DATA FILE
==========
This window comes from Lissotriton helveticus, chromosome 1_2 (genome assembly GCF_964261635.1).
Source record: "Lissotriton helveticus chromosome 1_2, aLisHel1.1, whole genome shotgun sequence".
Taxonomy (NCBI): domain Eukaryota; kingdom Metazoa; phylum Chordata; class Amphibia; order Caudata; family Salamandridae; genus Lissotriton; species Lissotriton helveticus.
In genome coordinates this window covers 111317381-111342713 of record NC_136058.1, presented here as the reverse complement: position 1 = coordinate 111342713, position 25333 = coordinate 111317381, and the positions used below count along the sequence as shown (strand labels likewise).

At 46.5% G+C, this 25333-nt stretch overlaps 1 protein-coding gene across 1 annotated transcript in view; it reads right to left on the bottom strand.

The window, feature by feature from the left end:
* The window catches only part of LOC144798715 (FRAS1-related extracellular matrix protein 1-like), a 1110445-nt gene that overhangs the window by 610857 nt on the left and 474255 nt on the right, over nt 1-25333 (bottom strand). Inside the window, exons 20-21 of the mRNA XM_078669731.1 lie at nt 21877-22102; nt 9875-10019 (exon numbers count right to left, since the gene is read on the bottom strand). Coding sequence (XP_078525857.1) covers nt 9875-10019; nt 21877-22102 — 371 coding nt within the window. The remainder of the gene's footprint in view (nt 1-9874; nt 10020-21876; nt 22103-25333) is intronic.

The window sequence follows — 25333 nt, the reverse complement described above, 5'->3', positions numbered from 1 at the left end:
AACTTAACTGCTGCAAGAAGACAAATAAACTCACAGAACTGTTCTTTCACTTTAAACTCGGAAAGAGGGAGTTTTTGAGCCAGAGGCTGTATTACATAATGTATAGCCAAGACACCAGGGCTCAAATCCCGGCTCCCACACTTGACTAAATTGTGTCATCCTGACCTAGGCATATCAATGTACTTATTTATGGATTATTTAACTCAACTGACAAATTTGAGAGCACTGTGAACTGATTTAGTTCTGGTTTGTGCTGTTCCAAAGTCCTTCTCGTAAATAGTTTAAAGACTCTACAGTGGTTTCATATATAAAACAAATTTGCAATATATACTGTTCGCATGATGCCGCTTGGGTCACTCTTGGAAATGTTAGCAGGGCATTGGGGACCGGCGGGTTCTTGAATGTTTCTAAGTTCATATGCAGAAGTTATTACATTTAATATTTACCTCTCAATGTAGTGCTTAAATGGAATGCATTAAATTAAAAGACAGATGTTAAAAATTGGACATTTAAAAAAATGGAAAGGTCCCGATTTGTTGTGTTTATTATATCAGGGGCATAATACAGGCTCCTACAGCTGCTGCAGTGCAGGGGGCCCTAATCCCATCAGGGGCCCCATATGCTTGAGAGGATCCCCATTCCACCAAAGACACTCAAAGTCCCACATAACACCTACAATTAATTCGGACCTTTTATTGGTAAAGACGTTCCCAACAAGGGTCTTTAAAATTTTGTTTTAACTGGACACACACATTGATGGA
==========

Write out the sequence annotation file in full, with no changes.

This window comes from Lissotriton helveticus, chromosome 1_2 (genome assembly GCF_964261635.1).
Source record: "Lissotriton helveticus chromosome 1_2, aLisHel1.1, whole genome shotgun sequence".
Taxonomy (NCBI): domain Eukaryota; kingdom Metazoa; phylum Chordata; class Amphibia; order Caudata; family Salamandridae; genus Lissotriton; species Lissotriton helveticus.
In genome coordinates this window covers 111317381-111342713 of record NC_136058.1, presented here as the reverse complement: position 1 = coordinate 111342713, position 25333 = coordinate 111317381, and the positions used below count along the sequence as shown (strand labels likewise).

At 46.5% G+C, this 25333-nt stretch overlaps 1 protein-coding gene across 1 annotated transcript in view; it reads right to left on the bottom strand.

The window, feature by feature from the left end:
* The window catches only part of LOC144798715 (FRAS1-related extracellular matrix protein 1-like), a 1110445-nt gene that overhangs the window by 610857 nt on the left and 474255 nt on the right, over nt 1-25333 (bottom strand). Inside the window, exons 20-21 of the mRNA XM_078669731.1 lie at nt 21877-22102; nt 9875-10019 (exon numbers count right to left, since the gene is read on the bottom strand). Coding sequence (XP_078525857.1) covers nt 9875-10019; nt 21877-22102 — 371 coding nt within the window. The remainder of the gene's footprint in view (nt 1-9874; nt 10020-21876; nt 22103-25333) is intronic.

The window sequence follows — 25333 nt, the reverse complement described above, 5'->3', positions numbered from 1 at the left end:
AACTTAACTGCTGCAAGAAGACAAATAAACTCACAGAACTGTTCTTTCACTTTAAACTCGGAAAGAGGGAGTTTTTGAGCCAGAGGCTGTATTACATAATGTATAGCCAAGACACCAGGGCTCAAATCCCGGCTCCCACACTTGACTAAATTGTGTCATCCTGACCTAGGCATATCAATGTACTTATTTATGGATTATTTAACTCAACTGACAAATTTGAGAGCACTGTGAACTGATTTAGTTCTGGTTTGTGCTGTTCCAAAGTCCTTCTCGTAAATAGTTTAAAGACTCTACAGTGGTTTCATATATAAAACAAATTTGCAATATATACTGTTCGCATGATGCCGCTTGGGTCACTCTTGGAAATGTTAGCAGGGCATTGGGGACCGGCGGGTTCTTGAATGTTTCTAAGTTCATATGCAGAAGTTATTACATTTAATATTTACCTCTCAATGTAGTGCTTAAATGGAATGCATTAAATTAAAAGACAGATGTTAAAAATTGGACATTTAAAAAAATGGAAAGGTCCCGATTTGTTGTGTTTATTATATCAGGGGCATAATACAGGCTCCTACAGCTGCTGCAGTGCAGGGGGCCCTAATCCCATCAGGGGCCCCATATGCTTGAGAGGATCCCCATTCCACCAAAGACACTCAAAGTCCCACATAACACCTACAATTAATTCGGACCTTTTATTGGTAAAGACGTTCCCAACAAGGGTCTTTAAAATTTTGTTTTAACTGGACACACACATTGATGGA